China's rare-earth power
FOR MANY Americans the phrase "rare earth" calls to mind nothing more consequential than the 1970s band responsible for such hits as "Get Ready" and "I Just Want to Celebrate." But lately China has been teaching the United States, and the world, a new definition. Rare-earth metals are 17 elements vital to high-tech products ranging from the Toyota Prius to the cellphone to the American military's precision-guided munitions. The People's Republic controls 97 percent of the world's supply. And Beijing suddenly has slashed exports, causing near-panic in Japanese industry and exposing the United States' own vulnerability.
The cutoff, as Secretary of State Hillary Rodham Clinton said Thursday, "served as a wake-up call [about] being so dependent on only one source." Japan is especially concerned because it appears to Tokyo that China used rare-earth metals as a weapon during a flare-up of the two countries' long-standing dispute over maritime boundaries. China denies that, claiming it's limiting production to repair environmental damage and divert supply to its own industries. The truth, industry experts say, may lie somewhere in between. China cut export quotas before the territorial dispute with Japan erupted, but it may be using market power to force Japan and others to shift more lucrative rare-earth-based manufacturing to China.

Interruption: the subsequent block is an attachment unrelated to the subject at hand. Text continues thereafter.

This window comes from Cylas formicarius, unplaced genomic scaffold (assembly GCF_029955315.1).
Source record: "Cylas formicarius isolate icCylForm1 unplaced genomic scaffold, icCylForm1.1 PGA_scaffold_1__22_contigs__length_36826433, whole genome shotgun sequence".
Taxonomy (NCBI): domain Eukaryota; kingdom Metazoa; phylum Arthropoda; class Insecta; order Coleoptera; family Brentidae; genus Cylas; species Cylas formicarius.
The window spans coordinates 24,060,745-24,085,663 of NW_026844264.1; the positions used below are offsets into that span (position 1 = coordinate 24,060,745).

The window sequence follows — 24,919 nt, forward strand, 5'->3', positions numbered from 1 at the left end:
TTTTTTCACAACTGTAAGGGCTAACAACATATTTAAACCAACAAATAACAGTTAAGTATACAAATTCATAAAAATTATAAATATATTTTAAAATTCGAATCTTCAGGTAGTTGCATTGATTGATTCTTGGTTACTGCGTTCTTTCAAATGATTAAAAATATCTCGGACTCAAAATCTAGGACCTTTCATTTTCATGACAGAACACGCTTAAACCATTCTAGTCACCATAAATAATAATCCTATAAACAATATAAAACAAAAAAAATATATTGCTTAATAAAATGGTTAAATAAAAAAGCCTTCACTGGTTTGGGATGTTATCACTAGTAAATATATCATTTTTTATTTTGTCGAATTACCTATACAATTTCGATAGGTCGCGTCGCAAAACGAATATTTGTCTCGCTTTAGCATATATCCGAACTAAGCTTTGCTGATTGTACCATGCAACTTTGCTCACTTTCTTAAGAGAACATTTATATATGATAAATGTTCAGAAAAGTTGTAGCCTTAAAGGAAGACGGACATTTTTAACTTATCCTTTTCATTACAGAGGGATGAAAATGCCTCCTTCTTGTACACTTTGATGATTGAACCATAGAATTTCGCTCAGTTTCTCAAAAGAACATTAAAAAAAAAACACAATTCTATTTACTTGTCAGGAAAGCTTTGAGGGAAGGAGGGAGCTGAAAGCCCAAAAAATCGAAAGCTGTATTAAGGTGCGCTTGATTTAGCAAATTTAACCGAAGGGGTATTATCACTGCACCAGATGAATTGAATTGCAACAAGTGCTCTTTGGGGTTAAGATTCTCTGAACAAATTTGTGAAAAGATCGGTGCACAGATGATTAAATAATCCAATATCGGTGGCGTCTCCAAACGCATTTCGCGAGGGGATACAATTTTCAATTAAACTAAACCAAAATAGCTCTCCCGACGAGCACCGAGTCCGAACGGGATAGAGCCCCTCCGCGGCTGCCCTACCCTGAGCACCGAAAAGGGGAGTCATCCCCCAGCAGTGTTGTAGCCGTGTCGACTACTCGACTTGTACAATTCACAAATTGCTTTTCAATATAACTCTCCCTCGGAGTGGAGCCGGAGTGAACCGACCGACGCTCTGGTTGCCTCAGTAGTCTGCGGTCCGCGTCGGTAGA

China's rationale matters less than its conduct. Export quotas are hardly in the spirit of Beijing's responsibilities as a member of the World Trade Organization. And its sudden constriction of global supply raises the specter of the United States finding itself in the same position as, say, Ukraine, when Russia acquired a stranglehold over its natural gas supply - and used it for political purposes.
Fortunately, China's monopoly on mining may be temporary. As it happens, the United States dominated the market as recently as the early 1990s, but ore extraction, refining and manufacturing collapsed due to low-cost competition from China and environmental issues at America's principal mine in Mountain Pass, Calif. Now that mine has been cleaned up and modernized; the operator, Molycorp, says it can resume full-scale production within two years. Still, the Government Accountability Office estimated in April that it could take 15 years to rebuild the U.S. supply chain. Like the Obama administration, Congress has reacted; the House voted Sept. 29 to encourage rare-earth research and development, and to authorize loan guarantees to firms willing to rebuild the supply chain. It's not clear that taxpayers need to aid a business that has lately been attracting private capital. But Washington's focus is welcome and must be sustained.